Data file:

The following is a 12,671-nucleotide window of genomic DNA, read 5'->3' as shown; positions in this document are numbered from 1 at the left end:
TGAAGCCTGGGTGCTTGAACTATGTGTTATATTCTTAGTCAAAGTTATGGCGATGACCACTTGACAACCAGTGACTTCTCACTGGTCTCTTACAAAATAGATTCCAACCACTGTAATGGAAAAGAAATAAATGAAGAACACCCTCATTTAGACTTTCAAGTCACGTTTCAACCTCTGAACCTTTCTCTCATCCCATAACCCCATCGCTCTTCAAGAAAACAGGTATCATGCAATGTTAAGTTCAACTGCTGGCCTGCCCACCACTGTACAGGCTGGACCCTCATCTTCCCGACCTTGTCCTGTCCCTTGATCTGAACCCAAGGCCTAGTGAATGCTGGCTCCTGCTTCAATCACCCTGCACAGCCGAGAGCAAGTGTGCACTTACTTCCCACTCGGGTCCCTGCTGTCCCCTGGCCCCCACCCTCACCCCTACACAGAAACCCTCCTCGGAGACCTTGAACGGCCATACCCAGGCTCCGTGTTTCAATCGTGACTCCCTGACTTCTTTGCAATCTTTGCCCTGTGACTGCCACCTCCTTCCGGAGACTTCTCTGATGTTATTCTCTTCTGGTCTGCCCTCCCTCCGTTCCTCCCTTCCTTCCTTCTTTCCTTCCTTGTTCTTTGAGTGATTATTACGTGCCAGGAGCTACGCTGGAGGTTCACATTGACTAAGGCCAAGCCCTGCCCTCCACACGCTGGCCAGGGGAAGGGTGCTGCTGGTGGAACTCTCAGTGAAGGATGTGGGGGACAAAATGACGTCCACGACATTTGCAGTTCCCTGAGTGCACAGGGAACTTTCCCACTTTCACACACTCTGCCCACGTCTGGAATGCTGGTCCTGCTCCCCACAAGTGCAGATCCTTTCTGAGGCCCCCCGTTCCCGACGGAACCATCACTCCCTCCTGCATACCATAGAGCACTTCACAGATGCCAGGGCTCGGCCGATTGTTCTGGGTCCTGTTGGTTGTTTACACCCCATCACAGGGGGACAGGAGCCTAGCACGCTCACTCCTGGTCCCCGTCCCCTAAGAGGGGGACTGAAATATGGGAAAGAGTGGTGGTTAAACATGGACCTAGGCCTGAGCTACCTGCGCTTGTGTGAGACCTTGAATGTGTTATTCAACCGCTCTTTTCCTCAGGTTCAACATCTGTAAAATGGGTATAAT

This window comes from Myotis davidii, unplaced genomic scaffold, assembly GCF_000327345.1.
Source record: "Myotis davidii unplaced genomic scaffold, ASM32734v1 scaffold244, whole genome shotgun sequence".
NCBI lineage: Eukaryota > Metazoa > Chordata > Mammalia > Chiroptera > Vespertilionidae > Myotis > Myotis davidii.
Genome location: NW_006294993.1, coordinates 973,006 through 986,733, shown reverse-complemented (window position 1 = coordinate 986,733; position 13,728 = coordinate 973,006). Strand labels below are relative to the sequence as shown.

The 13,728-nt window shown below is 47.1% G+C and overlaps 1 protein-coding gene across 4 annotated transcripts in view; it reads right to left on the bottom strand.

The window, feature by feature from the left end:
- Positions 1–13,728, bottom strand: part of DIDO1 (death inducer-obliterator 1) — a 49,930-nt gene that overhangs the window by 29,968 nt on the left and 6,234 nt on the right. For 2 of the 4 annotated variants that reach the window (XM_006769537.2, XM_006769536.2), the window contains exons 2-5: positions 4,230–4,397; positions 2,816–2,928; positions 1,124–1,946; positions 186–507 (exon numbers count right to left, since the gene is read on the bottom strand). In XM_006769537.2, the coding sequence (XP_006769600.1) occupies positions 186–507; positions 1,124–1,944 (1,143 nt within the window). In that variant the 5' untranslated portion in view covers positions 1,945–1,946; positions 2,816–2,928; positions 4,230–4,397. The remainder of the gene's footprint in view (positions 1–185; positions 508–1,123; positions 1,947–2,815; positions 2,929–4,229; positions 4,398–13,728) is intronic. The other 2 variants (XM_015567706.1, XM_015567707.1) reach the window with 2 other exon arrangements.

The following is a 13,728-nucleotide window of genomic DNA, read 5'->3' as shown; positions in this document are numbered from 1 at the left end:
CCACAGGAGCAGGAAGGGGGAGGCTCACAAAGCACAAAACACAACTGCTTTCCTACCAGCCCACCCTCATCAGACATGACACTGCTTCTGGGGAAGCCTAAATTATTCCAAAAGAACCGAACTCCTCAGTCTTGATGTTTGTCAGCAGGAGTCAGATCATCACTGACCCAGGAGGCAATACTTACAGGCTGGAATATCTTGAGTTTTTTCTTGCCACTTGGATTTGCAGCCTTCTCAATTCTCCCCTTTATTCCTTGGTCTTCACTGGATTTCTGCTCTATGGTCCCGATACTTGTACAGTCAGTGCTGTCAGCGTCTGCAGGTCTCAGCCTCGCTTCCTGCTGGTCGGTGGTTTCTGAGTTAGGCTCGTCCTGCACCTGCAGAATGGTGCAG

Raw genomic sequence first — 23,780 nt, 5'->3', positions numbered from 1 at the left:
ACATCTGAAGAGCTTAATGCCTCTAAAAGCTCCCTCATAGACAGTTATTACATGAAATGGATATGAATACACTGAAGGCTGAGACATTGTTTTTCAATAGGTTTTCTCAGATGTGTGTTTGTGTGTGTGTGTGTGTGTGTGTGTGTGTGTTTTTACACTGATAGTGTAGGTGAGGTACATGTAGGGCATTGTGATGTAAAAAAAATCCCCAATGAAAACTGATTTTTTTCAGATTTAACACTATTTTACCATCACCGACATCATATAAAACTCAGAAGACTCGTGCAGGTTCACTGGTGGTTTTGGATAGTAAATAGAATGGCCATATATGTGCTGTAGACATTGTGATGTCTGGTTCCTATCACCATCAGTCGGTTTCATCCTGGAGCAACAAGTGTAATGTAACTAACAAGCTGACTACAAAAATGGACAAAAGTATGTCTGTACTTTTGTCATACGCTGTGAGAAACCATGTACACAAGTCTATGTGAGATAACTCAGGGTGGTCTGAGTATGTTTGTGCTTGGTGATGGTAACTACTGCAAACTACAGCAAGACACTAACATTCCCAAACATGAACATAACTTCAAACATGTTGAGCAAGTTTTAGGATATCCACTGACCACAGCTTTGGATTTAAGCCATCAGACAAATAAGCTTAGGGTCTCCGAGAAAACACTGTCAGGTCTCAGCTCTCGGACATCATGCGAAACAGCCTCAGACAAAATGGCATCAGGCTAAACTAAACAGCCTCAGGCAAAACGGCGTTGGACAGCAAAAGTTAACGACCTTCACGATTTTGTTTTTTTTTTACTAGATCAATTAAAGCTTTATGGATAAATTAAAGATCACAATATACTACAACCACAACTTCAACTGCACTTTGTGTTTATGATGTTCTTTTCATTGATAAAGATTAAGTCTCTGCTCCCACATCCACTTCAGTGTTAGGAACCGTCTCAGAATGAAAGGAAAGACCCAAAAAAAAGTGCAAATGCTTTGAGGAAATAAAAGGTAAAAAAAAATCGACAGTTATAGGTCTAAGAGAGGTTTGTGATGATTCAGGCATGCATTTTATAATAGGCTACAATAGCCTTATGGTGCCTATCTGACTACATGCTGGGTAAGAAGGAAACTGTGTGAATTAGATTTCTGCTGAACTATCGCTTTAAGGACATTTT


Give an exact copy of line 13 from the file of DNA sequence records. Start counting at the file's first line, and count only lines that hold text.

ACATCTGAAGAGCTTAATGCCTCTAAAAGCTCCCTCATAGACAGTTATTACATGAAATGGATATGAATACACTGAAGGCTGAGACATTGTTTTTCAATAGGTTTTCTCAGATGTGTGTTTGTGTGTGTGTGTGTGTGTGTGTGTGTGTGTTTTTACACTGATAGTGTAGGTGAGGTACATGTAGGGCATTGTGATGTAAAAAAAATCCCCAATGAAAACTGATTTTTTTCAGATTTAACACTATTTTACCATCACCGACATCATATAAAACTCAGAAGACTCGTGCAGGTTCACTGGTGGTTTTGGATAGTAAATAGAATGGCCATATATGTGCTGTAGACATTGTGATGTCTGGTTCCTATCACCATCAGTCGGTTTCATCCTGGAGCAACAAGTGTAATGTAACTAACAAGCTGACTACAAAAATGGACAAAAGTATGTCTGTACTTTTGTCATACGCTGTGAGAAACCATGTACACAAGTCTATGTGAGATAACTCAGGGTGGTCTGAGTATGTTTGTGCTTGGTGATGGTAACTACTGCAAACTACAGCAAGACACTAACATTCCCAAACATGAACATAACTTCAAACATGTTGAGCAAGTTTTAGGATATCCACTGACCACAGCTTTGGATTTAAGCCATCAGACAAATAAGCTTAGGGTCTCCGAGAAAACACTGTCAGGTCTCAGCTCTCGGACATCATGCGAAACAGCCTCAGACAAAATGGCATCAGGCTAAACTAAACAGCCTCAGGCAAAACGGCGTTGGACAGCAAAAGTTAACGACCTTCACGATTTTGTTTTTTTTTTACTAGATCAATTAAAGCTTTATGGATAAATTAAAGATCACAATATACTACAACCACAACTTCAACTGCACTTTGTGTTTATGATGTTCTTTTCATTGATAAAGATTAAGTCTCTGCTCCCACATCCACTTCAGTGTTAGGAACCGTCTCAGAATGAAAGGAAAGACCCAAAAAAAAGTGCAAATGCTTTGAGGAAATAAAAGGTAAAAAAAAATCGACAGTTATAGGTCTAAGAGAGGTTTGTGATGATTCAGGCATGCATTTTATAATAGGCTACAATAGCCTTATGGTGCCTATCTGACTACATGCTGGGTAAGAAGGAAACTGTGTGAATTAGATTTCTGCTGAACTATCGCTTTAAGGACATTTT